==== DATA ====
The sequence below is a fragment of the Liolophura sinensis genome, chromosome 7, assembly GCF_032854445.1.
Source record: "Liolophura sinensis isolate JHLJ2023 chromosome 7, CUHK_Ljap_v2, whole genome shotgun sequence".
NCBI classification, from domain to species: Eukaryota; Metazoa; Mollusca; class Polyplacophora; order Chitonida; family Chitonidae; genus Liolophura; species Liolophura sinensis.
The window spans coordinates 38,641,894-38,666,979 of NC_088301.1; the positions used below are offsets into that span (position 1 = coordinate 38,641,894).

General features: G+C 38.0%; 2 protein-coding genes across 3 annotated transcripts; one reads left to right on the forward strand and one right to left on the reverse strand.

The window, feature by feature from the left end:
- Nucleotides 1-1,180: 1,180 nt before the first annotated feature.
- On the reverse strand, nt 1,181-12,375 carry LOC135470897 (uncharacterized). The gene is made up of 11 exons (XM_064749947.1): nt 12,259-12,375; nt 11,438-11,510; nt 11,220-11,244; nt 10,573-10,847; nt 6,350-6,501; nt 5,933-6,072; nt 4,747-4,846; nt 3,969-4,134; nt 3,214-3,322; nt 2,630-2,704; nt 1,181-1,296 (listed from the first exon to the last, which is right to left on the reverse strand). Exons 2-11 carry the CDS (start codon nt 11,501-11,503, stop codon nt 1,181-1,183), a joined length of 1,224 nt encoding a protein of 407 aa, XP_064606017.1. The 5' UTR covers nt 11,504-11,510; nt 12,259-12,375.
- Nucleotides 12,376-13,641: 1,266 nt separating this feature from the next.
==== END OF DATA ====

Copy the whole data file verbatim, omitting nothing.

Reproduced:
The sequence below is a fragment of the Liolophura sinensis genome, chromosome 7, assembly GCF_032854445.1.
Source record: "Liolophura sinensis isolate JHLJ2023 chromosome 7, CUHK_Ljap_v2, whole genome shotgun sequence".
NCBI classification, from domain to species: Eukaryota; Metazoa; Mollusca; class Polyplacophora; order Chitonida; family Chitonidae; genus Liolophura; species Liolophura sinensis.
The window spans coordinates 38,641,894-38,666,979 of NC_088301.1; the positions used below are offsets into that span (position 1 = coordinate 38,641,894).

General features: G+C 38.0%; 2 protein-coding genes across 3 annotated transcripts; one reads left to right on the forward strand and one right to left on the reverse strand.

The window, feature by feature from the left end:
- Nucleotides 1-1,180: 1,180 nt before the first annotated feature.
- On the reverse strand, nt 1,181-12,375 carry LOC135470897 (uncharacterized). The gene is made up of 11 exons (XM_064749947.1): nt 12,259-12,375; nt 11,438-11,510; nt 11,220-11,244; nt 10,573-10,847; nt 6,350-6,501; nt 5,933-6,072; nt 4,747-4,846; nt 3,969-4,134; nt 3,214-3,322; nt 2,630-2,704; nt 1,181-1,296 (listed from the first exon to the last, which is right to left on the reverse strand). Exons 2-11 carry the CDS (start codon nt 11,501-11,503, stop codon nt 1,181-1,183), a joined length of 1,224 nt encoding a protein of 407 aa, XP_064606017.1. The 5' UTR covers nt 11,504-11,510; nt 12,259-12,375.
- Nucleotides 12,376-13,641: 1,266 nt separating this feature from the next.